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Original Sin: Why the GOP is and will continue to be the party of white people

It is not a coincidence that the resurgence of nullification is happening while our first African American president is in office …
We are left with the profound historical irony that the party of Lincoln—of the Gettysburg Address, with its reiteration of the Declaration’s assertion of equality and its vision of a “new birth of freedom”—has found sustenance in Lincoln’s principal intellectual and moral antagonist.
It has become the party of Calhoun.

Original Sin: Why the GOP is and will continue to be the party of white people

It is not a coincidence that the resurgence of nullification is happening while our first African American president is in office …

We are left with the profound historical irony that the party of Lincoln—of the Gettysburg Address, with its reiteration of the Declaration’s assertion of equality and its vision of a “new birth of freedom”—has found sustenance in Lincoln’s principal intellectual and moral antagonist.

It has become the party of Calhoun.

North Carolina Schools May Cut Chunk Out of U.S. History Lessons | History News Network

think4yourself:

FOX News (2-3-10) He may be the president who governed during the Civil War, freeing the slaves, but under a new curriculum proposal for North Carolina high schools, U.S. history would begin years after President Lincoln, with the presidency of Rutherford B. Hayes in 1877….

generic1:

I’m shocked, shocked, shocked the South is revising the Civil War in 2010. (And yes, erasure is revision.)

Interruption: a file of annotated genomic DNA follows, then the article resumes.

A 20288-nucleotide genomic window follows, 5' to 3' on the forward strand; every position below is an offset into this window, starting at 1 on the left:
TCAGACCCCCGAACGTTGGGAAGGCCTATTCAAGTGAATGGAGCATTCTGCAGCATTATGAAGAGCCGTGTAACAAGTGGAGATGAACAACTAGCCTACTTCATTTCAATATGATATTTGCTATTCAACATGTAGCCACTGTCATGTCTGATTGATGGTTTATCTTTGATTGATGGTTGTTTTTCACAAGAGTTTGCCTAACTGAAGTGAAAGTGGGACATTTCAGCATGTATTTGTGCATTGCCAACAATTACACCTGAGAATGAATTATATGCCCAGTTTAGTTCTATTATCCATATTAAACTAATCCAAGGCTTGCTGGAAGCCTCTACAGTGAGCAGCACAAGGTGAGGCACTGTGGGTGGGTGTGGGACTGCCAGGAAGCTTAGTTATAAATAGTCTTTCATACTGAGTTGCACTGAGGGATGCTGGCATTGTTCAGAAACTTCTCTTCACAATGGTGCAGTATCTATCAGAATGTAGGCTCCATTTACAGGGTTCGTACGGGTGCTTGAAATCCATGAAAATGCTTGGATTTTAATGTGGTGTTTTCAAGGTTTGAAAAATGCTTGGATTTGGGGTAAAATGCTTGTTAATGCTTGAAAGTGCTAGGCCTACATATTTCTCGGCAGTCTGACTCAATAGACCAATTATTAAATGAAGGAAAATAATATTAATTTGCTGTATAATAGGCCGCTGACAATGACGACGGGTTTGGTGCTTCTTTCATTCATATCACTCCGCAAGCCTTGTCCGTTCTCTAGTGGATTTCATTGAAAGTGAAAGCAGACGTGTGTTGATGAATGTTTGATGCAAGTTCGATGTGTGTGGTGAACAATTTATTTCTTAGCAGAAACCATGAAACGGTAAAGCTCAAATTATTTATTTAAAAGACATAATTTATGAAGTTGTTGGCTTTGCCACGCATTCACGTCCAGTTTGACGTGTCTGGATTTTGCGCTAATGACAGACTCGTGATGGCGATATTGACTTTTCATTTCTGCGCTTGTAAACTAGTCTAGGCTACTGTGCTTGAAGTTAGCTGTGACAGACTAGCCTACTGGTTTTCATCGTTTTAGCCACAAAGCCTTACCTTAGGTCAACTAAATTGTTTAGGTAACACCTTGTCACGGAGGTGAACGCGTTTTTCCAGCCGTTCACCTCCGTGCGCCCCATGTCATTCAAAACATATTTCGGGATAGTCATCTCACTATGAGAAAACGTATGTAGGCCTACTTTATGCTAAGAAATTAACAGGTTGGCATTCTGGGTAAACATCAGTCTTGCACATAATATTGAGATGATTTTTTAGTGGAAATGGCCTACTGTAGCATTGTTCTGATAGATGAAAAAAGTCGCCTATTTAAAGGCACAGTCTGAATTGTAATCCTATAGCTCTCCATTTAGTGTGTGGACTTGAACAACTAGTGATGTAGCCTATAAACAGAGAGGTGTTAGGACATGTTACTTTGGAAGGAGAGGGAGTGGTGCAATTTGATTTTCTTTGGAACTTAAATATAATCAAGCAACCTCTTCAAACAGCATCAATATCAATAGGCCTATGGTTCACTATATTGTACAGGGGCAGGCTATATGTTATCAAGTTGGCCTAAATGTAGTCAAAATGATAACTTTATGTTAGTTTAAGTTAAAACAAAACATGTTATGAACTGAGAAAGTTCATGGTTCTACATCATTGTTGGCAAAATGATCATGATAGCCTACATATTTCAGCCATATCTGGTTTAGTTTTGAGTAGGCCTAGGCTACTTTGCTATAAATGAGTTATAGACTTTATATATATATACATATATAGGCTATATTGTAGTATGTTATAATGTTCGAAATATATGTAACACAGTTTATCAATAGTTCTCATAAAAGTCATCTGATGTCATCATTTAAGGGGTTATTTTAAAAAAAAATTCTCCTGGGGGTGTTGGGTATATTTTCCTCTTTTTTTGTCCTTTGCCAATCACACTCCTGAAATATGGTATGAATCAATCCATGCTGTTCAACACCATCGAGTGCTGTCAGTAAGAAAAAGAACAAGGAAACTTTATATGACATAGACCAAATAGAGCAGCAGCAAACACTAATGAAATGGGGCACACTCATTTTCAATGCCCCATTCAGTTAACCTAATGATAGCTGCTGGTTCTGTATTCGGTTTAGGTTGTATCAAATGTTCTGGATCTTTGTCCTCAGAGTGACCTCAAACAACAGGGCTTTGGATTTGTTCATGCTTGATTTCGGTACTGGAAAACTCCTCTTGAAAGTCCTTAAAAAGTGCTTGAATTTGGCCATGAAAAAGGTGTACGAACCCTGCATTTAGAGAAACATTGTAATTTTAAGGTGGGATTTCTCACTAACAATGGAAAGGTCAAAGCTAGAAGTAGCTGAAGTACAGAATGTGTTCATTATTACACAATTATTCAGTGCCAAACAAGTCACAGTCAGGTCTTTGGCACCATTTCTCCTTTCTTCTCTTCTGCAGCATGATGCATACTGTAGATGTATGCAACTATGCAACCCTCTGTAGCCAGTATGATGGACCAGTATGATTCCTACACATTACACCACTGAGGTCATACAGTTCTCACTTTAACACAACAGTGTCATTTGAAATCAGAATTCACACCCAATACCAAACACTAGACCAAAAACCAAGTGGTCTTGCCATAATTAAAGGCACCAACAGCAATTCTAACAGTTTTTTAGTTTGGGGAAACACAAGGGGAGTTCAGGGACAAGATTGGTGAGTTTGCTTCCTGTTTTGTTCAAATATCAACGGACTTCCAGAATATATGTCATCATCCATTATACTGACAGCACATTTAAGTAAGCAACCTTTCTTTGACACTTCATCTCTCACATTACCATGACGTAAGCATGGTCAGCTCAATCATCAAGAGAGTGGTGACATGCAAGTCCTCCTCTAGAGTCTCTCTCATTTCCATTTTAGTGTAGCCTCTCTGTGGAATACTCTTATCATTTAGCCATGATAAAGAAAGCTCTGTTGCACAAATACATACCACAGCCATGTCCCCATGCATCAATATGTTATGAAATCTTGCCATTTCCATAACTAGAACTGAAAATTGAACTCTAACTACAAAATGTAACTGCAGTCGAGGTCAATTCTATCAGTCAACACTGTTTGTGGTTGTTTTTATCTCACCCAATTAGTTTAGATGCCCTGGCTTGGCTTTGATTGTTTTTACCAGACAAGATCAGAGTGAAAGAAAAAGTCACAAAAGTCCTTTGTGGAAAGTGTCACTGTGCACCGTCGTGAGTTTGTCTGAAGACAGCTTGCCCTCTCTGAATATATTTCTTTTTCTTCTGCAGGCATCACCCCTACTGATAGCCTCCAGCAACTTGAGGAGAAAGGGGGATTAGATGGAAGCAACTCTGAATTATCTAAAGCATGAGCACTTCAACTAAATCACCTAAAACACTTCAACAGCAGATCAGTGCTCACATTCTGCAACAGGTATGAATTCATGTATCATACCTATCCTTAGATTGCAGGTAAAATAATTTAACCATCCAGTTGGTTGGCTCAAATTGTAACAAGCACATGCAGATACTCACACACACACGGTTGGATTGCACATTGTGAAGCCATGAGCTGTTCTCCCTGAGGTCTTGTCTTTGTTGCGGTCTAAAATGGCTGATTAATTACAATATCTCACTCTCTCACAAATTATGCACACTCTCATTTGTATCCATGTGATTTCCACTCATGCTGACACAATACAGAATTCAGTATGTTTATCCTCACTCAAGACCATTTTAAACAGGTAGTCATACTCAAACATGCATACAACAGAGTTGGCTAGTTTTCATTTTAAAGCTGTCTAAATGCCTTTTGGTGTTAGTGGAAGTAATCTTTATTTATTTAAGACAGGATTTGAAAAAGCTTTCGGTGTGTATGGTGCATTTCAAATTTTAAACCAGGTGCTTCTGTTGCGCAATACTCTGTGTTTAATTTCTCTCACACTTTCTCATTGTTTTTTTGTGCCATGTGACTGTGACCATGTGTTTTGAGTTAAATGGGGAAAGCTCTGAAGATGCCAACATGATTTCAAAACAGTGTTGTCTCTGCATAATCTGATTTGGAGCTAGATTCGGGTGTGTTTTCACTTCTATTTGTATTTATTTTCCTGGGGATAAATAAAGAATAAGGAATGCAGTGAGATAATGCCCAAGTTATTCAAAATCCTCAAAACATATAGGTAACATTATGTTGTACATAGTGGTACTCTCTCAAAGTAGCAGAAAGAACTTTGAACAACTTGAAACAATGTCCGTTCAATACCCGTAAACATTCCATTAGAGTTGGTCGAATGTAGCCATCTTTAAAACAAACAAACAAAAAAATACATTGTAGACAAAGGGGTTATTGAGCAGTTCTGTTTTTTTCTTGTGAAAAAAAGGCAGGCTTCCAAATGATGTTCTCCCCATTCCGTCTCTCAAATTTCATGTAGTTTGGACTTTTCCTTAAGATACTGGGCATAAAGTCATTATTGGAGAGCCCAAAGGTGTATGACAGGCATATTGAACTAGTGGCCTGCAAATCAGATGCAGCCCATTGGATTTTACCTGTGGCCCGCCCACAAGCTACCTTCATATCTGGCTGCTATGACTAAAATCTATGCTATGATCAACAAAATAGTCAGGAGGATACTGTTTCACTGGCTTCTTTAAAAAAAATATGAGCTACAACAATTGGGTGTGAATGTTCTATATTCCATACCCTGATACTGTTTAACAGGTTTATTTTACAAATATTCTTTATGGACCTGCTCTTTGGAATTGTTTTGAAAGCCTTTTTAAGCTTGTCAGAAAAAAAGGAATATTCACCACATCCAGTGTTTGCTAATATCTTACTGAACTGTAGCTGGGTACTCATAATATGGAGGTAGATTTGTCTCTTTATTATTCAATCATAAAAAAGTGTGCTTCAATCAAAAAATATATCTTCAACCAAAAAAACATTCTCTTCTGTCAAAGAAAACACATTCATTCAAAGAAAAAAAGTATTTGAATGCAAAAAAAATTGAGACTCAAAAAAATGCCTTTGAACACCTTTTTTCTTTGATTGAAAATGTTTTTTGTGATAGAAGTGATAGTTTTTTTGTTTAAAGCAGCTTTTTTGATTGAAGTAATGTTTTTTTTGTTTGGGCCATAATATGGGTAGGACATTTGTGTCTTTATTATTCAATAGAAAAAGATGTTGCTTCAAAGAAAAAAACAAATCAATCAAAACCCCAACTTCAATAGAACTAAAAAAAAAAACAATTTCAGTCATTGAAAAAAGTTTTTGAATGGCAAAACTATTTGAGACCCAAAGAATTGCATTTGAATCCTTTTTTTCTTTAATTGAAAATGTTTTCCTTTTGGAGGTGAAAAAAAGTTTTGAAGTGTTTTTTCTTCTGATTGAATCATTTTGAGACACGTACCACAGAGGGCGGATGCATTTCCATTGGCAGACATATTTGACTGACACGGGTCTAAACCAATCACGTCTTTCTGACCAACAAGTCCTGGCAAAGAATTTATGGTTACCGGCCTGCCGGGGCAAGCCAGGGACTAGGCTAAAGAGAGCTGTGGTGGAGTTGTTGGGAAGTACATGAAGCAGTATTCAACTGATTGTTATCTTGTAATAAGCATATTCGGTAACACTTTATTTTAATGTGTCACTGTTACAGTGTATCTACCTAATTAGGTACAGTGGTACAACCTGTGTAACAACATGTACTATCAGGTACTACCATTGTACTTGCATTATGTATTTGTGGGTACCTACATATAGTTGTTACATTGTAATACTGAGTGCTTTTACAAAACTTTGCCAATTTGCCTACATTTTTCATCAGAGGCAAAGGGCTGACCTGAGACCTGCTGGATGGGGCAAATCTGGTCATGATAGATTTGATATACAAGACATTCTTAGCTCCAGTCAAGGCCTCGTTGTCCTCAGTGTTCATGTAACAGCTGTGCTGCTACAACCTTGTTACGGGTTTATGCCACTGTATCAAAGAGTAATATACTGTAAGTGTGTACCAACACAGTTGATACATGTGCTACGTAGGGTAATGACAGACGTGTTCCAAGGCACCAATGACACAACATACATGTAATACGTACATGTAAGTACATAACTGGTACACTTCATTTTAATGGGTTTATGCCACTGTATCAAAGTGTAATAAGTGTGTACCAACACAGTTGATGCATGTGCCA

bowlingalleylawyer:

if you read this and got that them thar hicks in tuh South is revising thuh Civil War! SHOUTY SHOUTY! then I am pretty sure you need to go back to high school.

generic1:

Is “SHOUTY SHOUTY” Southern slang for something? Because I only speak Standard English. Though if I did re-enroll for a high school education, I better not wait and I better not do it in North Carolina, because I wouldn’t get one.

Let’s read on:

FOX News:

Under the proposed change, the ninth-graders would take a course called global studies, focusing in part on issues such as the environment. The 10th grade still would study civics and economics, but 11th-graders would take U.S. history only from 1877 onward….
"The answer isn’t to throw out fundamental portions of U.S. history," said Mike Belter, a U.S. history teacher and social studies director. "This is not preparing our kids to have a deep historical perspective that can be used to analyze modern events for themselves."…

generic1:

It’s absolutely precious how selective they’re being here. It’s not merely the Civil war, it’s Reconstruction too. 1877 is historically irrelevant, but 1878 makes the cut. Robber-barons are crucially important, but the 14th Amendment is trifling stuff. It’s like some lefty school boarder thought he could horsetrade on climate change or genocide by keeping slavery in the 7th grade. But an unreconstructed Southerner like Bowlingalleylawyer can’t address any of that. Erasure-as-revision flies over her head.

This woman has a law degree. Shouty shouty.

North Carolina Schools May Cut Chunk Out of U.S. History Lessons | History News Network

think4yourself:

SOURCE: FOX News (2-3-10)
He may be the president who governed during the Civil War, freeing the slaves, but under a new curriculum proposal for North Carolina high schools, U.S. history would begin years after President Lincoln, with the presidency of Rutherford B. Hayes in 1877….

I’m shocked, shocked, shocked the South is revising the Civil War in 2010. (And yes, erasure is revision.)

And The South Will Rise Again

Periqueblend points us to this chilling photo essay in Mother Jones.